DEBORAH AMOS, host:
As gas prices make driving more and more painful, bus companies are luring customers with low fare and new comfort. Buses may never be the answer to getting every American out of the car, but as NPR's Charla Bear reports, at least the ride's getting better.
CHARLA BEAR: On a street corner in downtown Washington, D.C., a crowd of hearty travelers wait in the heat for buses to New York. College students have long known about cheap curbside buses. Now these express buses that don't use terminals are attracting new customers.
Ms. MICHELLE CURRY CRAYTON (Bus Rider): My name's Michelle Curry Crayton, and I live in Waldorf, Maryland.
Mr. CLINTON CRAYTON (Bus Rider): I'm Clinton Crayton. This is our daughter Jordon. Say hello, Jordon.
Ms. JORDON CRAYTON (Bus Rider): Hi.
Ms. CRAYTON: Well, we're actually going to see our family up in New York City. And this is actually my second time on BoltBus, and I liked it the first time. So we decided to try it out again.
BEAR: BoltBus is a new curbside service that got the family to ditch the car and Amtrak for the first time. The Crayton's say they were lured by extras, like free Wi-Fi, electric outlets, and the low price.
Ms. CRAYTON: Because all three of us was $100 round trip.
Mr. CRAYTON: It's a nice-looking bus. It looks like it's OK, better than the Greyhound.
(Soundbite of laughter)
BEAR: Actually, BoltBus is Greyhound. The company rolled out shiny new red and black coaches to grab back customers it was losing to smaller curbside operators. With more leg room between the soft gray seats and toilets that actually flush, the buses even smell new.
(Soundbite of bus P.A. system)
BEAR: The Craytons settle in toward the back. They have a bag of snacks, their laptops, and a portable DVD player for their 5-year-old daughter.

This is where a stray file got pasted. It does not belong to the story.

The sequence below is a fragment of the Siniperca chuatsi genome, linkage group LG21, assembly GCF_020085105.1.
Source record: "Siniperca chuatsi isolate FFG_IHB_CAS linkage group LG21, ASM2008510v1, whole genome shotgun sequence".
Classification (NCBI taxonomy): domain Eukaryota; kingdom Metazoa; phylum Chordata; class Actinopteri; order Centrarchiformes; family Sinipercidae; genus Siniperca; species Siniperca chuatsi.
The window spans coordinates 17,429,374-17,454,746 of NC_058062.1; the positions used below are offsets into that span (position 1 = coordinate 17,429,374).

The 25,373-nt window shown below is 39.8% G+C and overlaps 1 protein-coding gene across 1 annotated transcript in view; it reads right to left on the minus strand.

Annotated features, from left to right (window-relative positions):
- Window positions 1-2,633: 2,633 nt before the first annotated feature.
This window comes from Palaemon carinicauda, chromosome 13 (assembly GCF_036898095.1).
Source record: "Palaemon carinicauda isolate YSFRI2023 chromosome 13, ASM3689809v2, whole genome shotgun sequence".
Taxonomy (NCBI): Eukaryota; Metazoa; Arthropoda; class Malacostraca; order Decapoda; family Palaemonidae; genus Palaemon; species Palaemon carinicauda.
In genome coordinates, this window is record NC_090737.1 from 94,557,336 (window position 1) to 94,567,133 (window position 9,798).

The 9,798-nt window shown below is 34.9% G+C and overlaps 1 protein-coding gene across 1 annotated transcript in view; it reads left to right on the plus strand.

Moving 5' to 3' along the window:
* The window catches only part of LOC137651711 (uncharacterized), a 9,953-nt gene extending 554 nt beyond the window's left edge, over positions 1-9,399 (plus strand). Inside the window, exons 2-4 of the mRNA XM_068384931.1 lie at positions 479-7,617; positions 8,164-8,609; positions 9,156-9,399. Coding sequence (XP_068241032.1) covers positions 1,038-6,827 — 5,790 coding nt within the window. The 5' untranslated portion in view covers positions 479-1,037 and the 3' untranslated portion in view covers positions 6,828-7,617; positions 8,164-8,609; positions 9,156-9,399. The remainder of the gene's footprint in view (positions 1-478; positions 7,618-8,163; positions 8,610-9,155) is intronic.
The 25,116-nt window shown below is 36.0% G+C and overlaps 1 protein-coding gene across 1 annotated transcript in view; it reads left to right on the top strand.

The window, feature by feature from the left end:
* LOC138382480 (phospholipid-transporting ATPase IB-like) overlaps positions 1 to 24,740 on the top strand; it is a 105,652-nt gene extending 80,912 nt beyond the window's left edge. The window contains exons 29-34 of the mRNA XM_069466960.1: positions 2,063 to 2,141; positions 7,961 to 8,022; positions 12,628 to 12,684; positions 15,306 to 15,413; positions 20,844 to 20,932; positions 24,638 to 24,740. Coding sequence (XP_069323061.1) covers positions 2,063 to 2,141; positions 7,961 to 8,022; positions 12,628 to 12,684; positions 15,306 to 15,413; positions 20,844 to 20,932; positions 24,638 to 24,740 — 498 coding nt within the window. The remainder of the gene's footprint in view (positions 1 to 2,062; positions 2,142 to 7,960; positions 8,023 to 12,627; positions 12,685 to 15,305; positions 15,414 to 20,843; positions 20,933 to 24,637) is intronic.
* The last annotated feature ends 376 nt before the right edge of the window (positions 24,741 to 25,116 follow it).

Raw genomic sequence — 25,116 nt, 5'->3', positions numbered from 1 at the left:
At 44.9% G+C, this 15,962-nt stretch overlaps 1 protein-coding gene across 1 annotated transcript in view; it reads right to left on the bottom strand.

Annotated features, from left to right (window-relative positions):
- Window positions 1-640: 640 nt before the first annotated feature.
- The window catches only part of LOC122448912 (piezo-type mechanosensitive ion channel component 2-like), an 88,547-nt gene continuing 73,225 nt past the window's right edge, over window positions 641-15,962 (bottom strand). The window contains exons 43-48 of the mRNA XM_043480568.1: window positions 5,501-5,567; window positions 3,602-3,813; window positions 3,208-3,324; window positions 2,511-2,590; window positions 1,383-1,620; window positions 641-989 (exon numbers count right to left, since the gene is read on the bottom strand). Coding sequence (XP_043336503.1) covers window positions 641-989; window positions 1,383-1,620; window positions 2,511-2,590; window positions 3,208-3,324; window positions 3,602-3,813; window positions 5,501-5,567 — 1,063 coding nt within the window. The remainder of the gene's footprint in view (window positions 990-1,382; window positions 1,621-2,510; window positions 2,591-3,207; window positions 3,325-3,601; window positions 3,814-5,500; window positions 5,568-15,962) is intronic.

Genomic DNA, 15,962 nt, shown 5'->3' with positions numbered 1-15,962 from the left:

Ms. CRAYTON: She always has the best ride out of all of us.
Mr. CRAYTON: This time around we're watching movie too, as well.
BEAR: After declining for almost four decades, bus travel has actually grown in the last couple of years. In the Northeast, there are several bus lines to choose from. There's Vamoose, the Chinatown bus, and a company from the U.K. called Megabus. Megabus's president says the opportunity came as air travel became more of a hassle. The companies now offer about 20 percent more routes than two years ago.
I met Julie Dayhick(ph) on a Megabus from New York to D.C.
Ms. JULIE DAYHICK (Bus Rider): My niece e-mailed me with the information about Megabus and said let's try this and give it a shot. And it's been wonderful.
BEAR: The 42-year-old suburban mom had never been on a bus before. She and her niece and two friends rode to New York to watch a Broadway play and stay in an upscale hotel. They're all wearing New York City hats, souvenirs from their girl's night out.
Ms. DAYHICK: And we're sitting here planning our next three, four, five trips up. We'll definitely do it again.
BEAR: But New York is one of the few places they'll be able to go on a discount bus like this. Joe Schwieterman is a transportation professor at DePaul University.
Professor JOE SCHWIETERMAN (DePaul University): Frankly, we haven't seen these services prosper out of the most densely populated urban areas - the Northeast and Chicago.
BEAR: Megabus shut down its service in L.A. last month. Schwieterman says that's because passengers needed cars when they got off the bus. Curbside bus companies cut costs by not having terminals. That means fewer employees to pay. But if fuel prices keep soaring, it'll be tough to turn profits. Then again, unaffordable gas also works in their favor.
Ms. CRAYTON: As long as the gas prices go the way they're going, I think we'll probably be traveling on the bus more.
BEAR: Passenger Michelle Curry Crayton says her family won't just be using the bus as an alternative to driving. If ticket prices stay around $20, her family might even travel more than usual.
Charla Bear, NPR News.
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